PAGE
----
Riding through livestock

Livestock, horses or dogs can sometimes prevent people using a right of way if the behaviour of the animals is threatening or dangerous. A highway authority has various legal means to have threatening animals removed from a right of way but users may need to provide good evidence of dangerous behaviour in order for the authority to take action.

Often horses will react to animals they are unfamiliar with, even if the behaviour of the animals is not threatening. Incidents with llamas, alpacas, emus, ostriches, deer, water buffalo, turkeys and geese have all been known and difficulties can usually be overcome with co-operation and familiarity training.

Where new stock is present on or by a bridleway or byway, it may be worth a few riders asking the animals’ owner for an opportunity to introduce horses to the animals in a safe environment, perhaps the next field, or when the owner is present. Teaching both horses and stock to accept the presence of users on the right of way can reduce the stress on the stock as well as visiting horses.

Many complaints from path users about stock arise from animal behaviour which is not dangerous but is perceived as threatening through lack of knowledge and experience, or where the actions of the user have created an adverse response in the stock.

Points to remember:

  • Any animal with young may behave differently from normal and should be treated with extra caution as mothers may be more aggressive and highly protective of their young. What they perceive as a threat in your presence or actions may not be obvious to you.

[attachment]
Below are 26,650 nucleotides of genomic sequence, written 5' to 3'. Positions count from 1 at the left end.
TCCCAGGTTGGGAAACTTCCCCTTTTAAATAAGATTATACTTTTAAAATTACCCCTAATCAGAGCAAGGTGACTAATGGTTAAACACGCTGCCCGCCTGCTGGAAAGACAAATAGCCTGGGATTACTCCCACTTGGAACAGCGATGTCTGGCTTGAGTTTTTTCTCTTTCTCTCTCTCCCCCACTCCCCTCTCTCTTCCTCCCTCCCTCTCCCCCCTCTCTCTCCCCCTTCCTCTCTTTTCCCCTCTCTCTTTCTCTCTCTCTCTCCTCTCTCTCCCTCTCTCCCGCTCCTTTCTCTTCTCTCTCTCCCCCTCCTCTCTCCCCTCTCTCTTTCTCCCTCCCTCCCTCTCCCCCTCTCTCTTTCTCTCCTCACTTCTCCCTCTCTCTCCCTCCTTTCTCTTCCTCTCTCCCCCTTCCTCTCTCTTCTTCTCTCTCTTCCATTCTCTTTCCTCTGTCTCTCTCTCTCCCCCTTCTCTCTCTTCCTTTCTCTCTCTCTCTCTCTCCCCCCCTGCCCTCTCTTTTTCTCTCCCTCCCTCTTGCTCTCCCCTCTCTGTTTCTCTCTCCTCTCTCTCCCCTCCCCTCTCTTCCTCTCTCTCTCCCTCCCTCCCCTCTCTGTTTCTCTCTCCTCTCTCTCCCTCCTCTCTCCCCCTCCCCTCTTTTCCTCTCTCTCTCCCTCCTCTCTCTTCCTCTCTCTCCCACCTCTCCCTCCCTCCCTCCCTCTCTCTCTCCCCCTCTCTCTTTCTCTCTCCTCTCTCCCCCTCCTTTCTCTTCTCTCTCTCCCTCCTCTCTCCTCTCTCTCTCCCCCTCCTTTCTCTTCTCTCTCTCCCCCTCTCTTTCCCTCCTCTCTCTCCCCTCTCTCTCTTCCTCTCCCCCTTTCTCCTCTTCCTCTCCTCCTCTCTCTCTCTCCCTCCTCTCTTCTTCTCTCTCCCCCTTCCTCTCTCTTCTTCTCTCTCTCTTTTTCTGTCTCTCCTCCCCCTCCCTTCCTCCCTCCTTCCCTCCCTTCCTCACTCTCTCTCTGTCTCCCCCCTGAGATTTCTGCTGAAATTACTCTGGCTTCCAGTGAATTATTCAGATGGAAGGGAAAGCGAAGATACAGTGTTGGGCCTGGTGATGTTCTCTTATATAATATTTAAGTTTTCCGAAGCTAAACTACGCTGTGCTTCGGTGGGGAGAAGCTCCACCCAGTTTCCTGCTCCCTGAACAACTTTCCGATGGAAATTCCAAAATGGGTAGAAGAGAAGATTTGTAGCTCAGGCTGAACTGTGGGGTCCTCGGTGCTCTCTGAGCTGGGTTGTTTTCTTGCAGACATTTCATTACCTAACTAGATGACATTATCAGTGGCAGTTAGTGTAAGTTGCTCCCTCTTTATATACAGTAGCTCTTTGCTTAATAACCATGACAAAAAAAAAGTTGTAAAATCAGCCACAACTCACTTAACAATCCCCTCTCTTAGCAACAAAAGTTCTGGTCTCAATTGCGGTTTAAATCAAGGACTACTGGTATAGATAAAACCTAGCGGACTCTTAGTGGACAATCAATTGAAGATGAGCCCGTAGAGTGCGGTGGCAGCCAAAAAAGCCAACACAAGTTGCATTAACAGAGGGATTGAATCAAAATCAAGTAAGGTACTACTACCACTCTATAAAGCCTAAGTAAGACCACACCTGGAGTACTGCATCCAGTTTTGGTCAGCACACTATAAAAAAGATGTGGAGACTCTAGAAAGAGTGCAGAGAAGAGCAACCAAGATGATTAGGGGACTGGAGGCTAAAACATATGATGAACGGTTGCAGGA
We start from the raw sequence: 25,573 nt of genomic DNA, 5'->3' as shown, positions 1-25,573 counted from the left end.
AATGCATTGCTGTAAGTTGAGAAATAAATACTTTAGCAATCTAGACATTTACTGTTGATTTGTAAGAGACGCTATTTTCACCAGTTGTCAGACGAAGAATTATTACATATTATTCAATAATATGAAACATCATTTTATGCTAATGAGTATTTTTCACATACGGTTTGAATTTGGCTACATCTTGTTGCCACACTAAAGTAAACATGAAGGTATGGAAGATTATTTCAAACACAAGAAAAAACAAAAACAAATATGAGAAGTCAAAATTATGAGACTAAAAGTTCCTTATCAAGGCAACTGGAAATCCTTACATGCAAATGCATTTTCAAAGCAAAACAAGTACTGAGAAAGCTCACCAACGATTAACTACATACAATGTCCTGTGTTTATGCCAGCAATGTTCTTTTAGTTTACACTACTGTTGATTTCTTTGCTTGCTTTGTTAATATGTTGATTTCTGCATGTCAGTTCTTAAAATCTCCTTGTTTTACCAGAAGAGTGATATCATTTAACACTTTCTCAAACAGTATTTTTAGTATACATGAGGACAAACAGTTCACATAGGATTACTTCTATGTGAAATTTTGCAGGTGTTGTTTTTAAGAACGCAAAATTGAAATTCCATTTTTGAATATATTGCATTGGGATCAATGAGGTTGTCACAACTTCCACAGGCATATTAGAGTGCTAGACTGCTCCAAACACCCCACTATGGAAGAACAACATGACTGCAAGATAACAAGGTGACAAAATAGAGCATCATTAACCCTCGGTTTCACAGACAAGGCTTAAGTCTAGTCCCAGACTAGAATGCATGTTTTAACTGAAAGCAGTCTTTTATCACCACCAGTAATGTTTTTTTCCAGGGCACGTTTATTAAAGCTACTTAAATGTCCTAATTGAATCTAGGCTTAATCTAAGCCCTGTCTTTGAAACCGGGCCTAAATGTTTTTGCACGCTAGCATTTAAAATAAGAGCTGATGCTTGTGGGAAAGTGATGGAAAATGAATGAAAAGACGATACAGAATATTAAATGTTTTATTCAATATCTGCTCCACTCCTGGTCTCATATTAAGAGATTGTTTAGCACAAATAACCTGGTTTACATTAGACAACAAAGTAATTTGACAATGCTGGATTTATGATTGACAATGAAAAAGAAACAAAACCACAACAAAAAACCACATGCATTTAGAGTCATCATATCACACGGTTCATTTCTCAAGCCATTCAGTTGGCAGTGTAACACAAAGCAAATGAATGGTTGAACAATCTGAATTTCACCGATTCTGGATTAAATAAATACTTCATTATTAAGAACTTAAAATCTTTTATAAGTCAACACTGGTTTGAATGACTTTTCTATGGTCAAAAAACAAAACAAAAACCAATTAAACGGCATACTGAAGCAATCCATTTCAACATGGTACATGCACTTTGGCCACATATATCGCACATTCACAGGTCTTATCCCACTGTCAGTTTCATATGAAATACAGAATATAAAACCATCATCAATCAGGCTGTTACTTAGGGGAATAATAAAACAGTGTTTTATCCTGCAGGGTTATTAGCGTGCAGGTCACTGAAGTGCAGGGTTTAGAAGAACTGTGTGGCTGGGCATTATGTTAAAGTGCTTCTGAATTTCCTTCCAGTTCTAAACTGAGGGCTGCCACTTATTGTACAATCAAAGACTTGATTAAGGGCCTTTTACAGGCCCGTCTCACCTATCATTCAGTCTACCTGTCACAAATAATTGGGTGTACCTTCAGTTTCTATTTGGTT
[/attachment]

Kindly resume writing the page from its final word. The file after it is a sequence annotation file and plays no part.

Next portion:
• Breeding males (such as a bull, ram or stallion) may be aggressive and protective of their females.
  • Animals quickly sense distress and will respond accordingly. Keep calm at all times; be purposeful and quiet in your movements; make your voice strong and confident.
  • Frequent riding through livestock usually means the stock react less because visitors are common and no longer interesting. Stock also becomes familiar to the visiting horses so they too are likely to react calmly.
  • Young cattle and horses in groups may be boisterous, with ‘mob mentality’. Be firmly assertive while alert to the situation escalating.

There are some important guidelines for equestrians passing through any livestock:

  • Walk quietly through the field.
  • Do not ride through any field containing livestock with a dog.
  • Avoid coming between mothers and their young; if your actions may separate them, stop until they are together before continuing slowly.
  • If stock are following you closely, turn your horse to face them, they are more likely to retreat. Shout or move towards them if necessary. You may need to do this repeatedly while crossing the field; keep calm all the time.
  • Make sure stock know you are there. Stop until they become aware of you, especially if they have young

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